A long time ago, Nissan began claiming that its Maxima was “the four-door sports car,” something it never had been, wasn’t then, and isn’t now—at least not in any definition of the term “sport sedan” I can acknowledge. To me, it encompasses agility, outstanding performance, and a certain level of sporting style. The notion of a sport sedan goes back at least eighty years, so it is not defined by BMWs, however nice some of its offerings have been since the New Class cars came along in the 1960s. But Nissan likes to continue flirting with the notion without truly embracing it, so its Detroit show car this year was once again described as a “sport sedan.”
Although the Sport Sedan Concept was not formally stated to be a near-release teaser for the next Maxima, even design chief Shiro Nakamura freely admitted that it was. So Nissan is continuing with its old conceit and, in my opinion, with no more credibility than before. This is not really a sport sedan, not with front-wheel drive, excessively “interesting” convoluted surfaces, a pickup-truck grille, and severely limited visibility. However, if you look at the design in the role of family sedan, it begins to make sense. The passenger compartment is long, and with a slight increase in side-glass height—very likely for the production car—it begins to look quite reasonable.
By extending the central part forward and sweeping the sides of the nose back, a suitably long hood gives acceptable proportions to the body’s masses. I’d like to think that the overly exaggerated front-fender profile dropping into the doors will be tempered and that the goiter below will be eliminated or downplayed, although one never knows how a concept derived from a predetermined production model was managed. The several references to current Formula 1 aerodynamic practices might well remain, and with a bit of tuning and balancing of the chrome trim—the parts on the sides are elegantly delicate, the grille and rear trim a bit gross—the composition could well turn out to be very nice indeed. Or not, depending on how it’s done.
The main lamps, front and rear, are dramatically pointed and probably should remain as is, since they are unlike any competitor’s present solution. I hope the “floating” roof remains, as it greatly helps lighten the overall aspect of what is, after all, an overly thick and heavy-looking lower body. The inclusion of glass elements in the roof has been part of the Maxima’s character for a good while, and it seems to please owners, so it is likely to remain when the commercial product shows up very soon, probably as a 2016 model.
However the next Maxima turns out, there’s no question that this precursor is dramatic and, like many of Nakamura-san’s show cars, it embodies enough good ideas for two or three less-dramatic vehicles.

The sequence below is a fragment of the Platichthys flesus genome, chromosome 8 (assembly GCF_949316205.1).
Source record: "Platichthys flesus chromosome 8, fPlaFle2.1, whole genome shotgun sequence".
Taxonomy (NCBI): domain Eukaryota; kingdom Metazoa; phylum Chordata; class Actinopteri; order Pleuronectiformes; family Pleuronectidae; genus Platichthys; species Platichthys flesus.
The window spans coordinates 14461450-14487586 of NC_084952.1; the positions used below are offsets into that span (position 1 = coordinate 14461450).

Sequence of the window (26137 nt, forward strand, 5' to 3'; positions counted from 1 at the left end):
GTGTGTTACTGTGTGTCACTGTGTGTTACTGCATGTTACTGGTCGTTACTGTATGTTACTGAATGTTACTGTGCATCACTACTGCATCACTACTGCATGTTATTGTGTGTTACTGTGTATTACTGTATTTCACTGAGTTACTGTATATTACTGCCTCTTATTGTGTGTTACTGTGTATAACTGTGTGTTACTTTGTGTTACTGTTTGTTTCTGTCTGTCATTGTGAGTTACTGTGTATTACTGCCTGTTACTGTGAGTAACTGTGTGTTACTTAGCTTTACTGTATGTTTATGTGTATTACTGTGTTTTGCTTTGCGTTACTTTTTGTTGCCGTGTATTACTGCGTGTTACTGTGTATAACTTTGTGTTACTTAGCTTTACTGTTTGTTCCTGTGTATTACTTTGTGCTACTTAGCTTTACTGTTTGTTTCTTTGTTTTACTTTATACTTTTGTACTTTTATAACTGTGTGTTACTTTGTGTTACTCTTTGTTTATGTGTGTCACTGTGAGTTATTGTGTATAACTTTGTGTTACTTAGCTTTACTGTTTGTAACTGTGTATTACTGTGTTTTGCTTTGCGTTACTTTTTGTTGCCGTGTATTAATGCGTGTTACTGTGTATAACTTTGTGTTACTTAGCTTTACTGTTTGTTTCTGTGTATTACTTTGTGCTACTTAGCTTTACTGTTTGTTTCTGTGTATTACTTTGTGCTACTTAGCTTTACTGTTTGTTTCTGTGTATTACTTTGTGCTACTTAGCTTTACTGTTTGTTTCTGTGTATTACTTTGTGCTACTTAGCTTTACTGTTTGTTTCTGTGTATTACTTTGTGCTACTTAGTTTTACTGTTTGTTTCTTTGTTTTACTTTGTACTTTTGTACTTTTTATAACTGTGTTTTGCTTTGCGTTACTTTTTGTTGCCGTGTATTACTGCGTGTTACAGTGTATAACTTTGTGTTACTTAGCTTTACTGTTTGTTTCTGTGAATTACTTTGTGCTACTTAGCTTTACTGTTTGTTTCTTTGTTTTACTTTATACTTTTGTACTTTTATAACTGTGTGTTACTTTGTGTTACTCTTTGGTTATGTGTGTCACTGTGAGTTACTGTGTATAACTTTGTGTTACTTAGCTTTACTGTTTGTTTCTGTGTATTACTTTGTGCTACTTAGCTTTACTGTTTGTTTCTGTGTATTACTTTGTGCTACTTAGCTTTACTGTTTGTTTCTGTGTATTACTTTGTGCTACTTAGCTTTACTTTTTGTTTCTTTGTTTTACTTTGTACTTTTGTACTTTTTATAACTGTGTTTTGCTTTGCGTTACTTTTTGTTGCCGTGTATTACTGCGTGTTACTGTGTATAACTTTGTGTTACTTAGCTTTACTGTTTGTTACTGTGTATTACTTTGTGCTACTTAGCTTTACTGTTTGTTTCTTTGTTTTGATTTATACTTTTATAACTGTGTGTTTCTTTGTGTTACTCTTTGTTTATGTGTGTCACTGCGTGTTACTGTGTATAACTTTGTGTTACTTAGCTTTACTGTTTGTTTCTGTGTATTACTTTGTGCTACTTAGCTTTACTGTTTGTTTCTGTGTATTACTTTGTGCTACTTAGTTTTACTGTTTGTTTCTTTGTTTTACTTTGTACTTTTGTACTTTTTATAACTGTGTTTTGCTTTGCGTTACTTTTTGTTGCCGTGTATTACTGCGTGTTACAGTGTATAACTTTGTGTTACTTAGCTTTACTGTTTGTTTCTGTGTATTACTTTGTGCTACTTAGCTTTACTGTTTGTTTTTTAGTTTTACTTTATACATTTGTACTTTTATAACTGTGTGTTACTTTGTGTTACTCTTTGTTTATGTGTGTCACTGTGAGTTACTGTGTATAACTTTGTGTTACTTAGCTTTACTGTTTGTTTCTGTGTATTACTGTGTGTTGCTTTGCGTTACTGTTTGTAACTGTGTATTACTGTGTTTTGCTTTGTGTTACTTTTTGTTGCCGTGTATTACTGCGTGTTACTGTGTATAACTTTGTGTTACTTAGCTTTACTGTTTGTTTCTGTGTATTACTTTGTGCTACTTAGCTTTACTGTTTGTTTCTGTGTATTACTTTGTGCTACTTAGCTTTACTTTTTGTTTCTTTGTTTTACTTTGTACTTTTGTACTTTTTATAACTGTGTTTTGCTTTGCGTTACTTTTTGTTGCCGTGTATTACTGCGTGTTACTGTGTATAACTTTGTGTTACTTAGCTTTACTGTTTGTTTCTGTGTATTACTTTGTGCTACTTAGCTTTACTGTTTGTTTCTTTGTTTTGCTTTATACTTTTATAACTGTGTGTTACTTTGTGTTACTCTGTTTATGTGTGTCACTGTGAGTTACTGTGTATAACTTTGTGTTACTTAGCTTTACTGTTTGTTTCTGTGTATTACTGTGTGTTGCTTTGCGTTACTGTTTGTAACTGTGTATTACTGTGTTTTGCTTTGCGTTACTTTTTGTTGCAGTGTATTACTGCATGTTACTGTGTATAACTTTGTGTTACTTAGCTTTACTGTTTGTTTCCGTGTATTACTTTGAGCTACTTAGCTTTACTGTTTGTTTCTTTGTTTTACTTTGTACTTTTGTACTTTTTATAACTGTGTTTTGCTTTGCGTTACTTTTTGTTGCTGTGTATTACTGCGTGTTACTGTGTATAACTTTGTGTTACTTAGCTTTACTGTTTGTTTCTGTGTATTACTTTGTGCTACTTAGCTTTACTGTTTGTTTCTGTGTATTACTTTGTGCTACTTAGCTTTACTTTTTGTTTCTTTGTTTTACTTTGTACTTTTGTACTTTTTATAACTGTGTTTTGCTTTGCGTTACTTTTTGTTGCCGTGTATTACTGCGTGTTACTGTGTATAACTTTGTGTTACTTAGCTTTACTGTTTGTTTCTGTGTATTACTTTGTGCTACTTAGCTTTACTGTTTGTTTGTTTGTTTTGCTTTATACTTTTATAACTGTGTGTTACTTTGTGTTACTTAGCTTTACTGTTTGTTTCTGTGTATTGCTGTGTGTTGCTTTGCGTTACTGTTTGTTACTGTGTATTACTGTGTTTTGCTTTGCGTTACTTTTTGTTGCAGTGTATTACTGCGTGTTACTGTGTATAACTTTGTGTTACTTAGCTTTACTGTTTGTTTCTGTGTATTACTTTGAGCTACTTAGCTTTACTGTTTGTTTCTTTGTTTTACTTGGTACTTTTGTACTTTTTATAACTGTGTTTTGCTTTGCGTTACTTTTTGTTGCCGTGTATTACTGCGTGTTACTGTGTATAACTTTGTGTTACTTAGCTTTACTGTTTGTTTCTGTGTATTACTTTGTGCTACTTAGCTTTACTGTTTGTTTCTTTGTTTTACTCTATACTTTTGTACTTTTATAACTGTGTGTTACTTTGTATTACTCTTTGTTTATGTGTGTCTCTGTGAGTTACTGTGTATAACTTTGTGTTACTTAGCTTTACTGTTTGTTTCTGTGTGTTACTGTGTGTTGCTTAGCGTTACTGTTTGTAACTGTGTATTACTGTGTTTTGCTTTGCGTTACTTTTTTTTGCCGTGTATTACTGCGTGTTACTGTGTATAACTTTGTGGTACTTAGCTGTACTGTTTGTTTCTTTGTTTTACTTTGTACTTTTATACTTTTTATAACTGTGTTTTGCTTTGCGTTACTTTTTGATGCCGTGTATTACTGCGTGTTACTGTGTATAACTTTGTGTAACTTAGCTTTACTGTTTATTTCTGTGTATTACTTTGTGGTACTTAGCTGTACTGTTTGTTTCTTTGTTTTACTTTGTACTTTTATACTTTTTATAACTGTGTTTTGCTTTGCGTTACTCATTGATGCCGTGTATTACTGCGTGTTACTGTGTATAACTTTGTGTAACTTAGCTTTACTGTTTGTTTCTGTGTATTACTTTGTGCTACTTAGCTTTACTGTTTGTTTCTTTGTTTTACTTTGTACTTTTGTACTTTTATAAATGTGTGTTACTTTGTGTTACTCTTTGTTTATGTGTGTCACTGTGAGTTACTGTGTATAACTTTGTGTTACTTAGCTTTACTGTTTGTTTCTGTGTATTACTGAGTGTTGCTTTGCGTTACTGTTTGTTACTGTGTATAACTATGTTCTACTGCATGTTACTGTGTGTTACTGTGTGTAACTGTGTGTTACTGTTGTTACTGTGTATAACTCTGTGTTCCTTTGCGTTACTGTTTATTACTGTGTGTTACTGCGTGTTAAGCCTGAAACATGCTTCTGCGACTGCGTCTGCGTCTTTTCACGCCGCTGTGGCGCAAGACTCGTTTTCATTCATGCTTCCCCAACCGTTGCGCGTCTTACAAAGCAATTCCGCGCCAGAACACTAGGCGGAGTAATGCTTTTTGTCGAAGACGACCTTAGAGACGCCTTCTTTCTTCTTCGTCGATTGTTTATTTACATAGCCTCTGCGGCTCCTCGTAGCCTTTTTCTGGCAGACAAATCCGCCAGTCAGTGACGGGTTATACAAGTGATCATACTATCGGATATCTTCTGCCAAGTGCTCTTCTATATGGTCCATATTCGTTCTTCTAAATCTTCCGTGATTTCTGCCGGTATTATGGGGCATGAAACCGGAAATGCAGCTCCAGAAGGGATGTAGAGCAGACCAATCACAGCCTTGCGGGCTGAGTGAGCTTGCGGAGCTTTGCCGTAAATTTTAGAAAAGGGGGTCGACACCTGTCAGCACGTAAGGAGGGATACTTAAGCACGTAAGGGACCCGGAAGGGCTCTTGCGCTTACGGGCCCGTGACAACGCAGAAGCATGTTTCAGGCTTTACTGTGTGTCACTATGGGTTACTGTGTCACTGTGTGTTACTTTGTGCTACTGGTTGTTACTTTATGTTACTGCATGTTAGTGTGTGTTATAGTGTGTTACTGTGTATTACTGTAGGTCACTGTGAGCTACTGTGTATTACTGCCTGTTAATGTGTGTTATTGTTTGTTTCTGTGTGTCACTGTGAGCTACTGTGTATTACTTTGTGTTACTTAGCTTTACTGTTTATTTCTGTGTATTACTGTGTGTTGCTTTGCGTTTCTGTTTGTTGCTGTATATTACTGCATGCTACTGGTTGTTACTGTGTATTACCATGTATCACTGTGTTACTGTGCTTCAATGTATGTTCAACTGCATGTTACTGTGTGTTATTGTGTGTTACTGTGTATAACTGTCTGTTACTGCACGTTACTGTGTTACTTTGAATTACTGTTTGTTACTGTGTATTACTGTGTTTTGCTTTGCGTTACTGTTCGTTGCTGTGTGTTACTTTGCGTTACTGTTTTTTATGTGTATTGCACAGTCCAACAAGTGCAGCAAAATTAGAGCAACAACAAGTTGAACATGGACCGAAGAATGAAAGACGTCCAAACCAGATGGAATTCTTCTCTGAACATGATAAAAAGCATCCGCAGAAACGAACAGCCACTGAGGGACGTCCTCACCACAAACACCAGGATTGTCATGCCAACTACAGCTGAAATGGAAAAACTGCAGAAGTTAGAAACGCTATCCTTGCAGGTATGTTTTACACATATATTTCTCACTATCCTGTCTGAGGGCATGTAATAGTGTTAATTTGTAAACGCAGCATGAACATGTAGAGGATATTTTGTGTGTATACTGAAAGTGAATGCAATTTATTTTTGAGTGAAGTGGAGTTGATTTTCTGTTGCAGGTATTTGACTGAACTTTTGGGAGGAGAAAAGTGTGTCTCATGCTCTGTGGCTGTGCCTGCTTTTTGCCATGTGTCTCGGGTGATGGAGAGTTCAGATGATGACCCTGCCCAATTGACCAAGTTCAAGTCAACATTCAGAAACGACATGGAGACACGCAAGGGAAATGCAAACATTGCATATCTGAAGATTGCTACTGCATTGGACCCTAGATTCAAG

Front 3/4 View
1. More like a water buffalo’s yoke than trim for an elegant sedan, this massive piece is surprisingly out of harmony with the rest of the car.
2. There is a surfeit of complex surfacing on the hood and in its transitional flow into the sides.
3. Windshield angle is a bit too sporty. It presumably will be less severe in any production development of the show car while keeping the glass-to-glass intersection with the roof.
4. Glass is backed by a blacked-out C-pillar providing a complete separation between roof and painted haunches.
5. Fender peak translates into a simple, sharp surface break in the door skins.
6. This simulated air deflector is one of numerous Formula 1 cues seen on cars at the Detroit show this year. It’s well on the way to being a cliché already.
7. This pendant bit of front fender is another unwarranted racing car cue.
8. Prognathous chin section is very nicely modeled, defining a big lateral air scoop on each side of the nose and yet another F1-style deflector.
9. Carbon fiber (or a simulation thereof) is still another racing car visual reference.
10. Sides of the lower radiator scoop are in opposition to the outer edges of the front end, leaning back at the top instead of rearward.
Rear 3/4 View
11. Only about half as thick as the bright metal trim on the front, this transverse strip with turned-down tips is still too heavy compared with the delicate side trim.
12. Sharp separation of top of trunk and tail panel also transitions from convex surface above, concave below, with a little inset nacelle to present the Nissan badge.
13. The roof rails are totally detached from one another side-to-side as well as from the painted body below. Very nice workout.
14. Slope of the roof recalls angle of the Z coupes.
15. slim sill trim is exactly in sync with the elegant door handles.
16. Slim chrome door handles are in sharp contrast to the heavy-handed chrome grille and bright tail elements.
17. Front end really plunges down at the outer corners as the fender peak moves well inboard.
18. The hollow above this hard line is presumably intended to indicate separate front and rear fender forms, but there’s still too much going on in the side panels of this concept.
19. Yet another F1-inspired hanging tab that doesn’t really direct air.
20. Forward-facing spikes of the taillights connect to sharp surface breaks and are themselves concave in transverse section. Complex, but original and distinctive.
21. Far more sober than the exterior, this interior is almost production-ready. Whether the diamond-pattern quilting for the seats—shades of Chairman Mao’s suits—will remain is questionable, but it’s popular on Bentleys.
22. Flat-bottom steering wheel may be intended to suggest F1 wheels . . . or just accommodate burghers’ bellies.
23. Much simplified center stack with crisp lines from the windshield base is agreeable and visually comprehensible. Good job.
24. Flow of soft trim around cockpit corners is pleasing.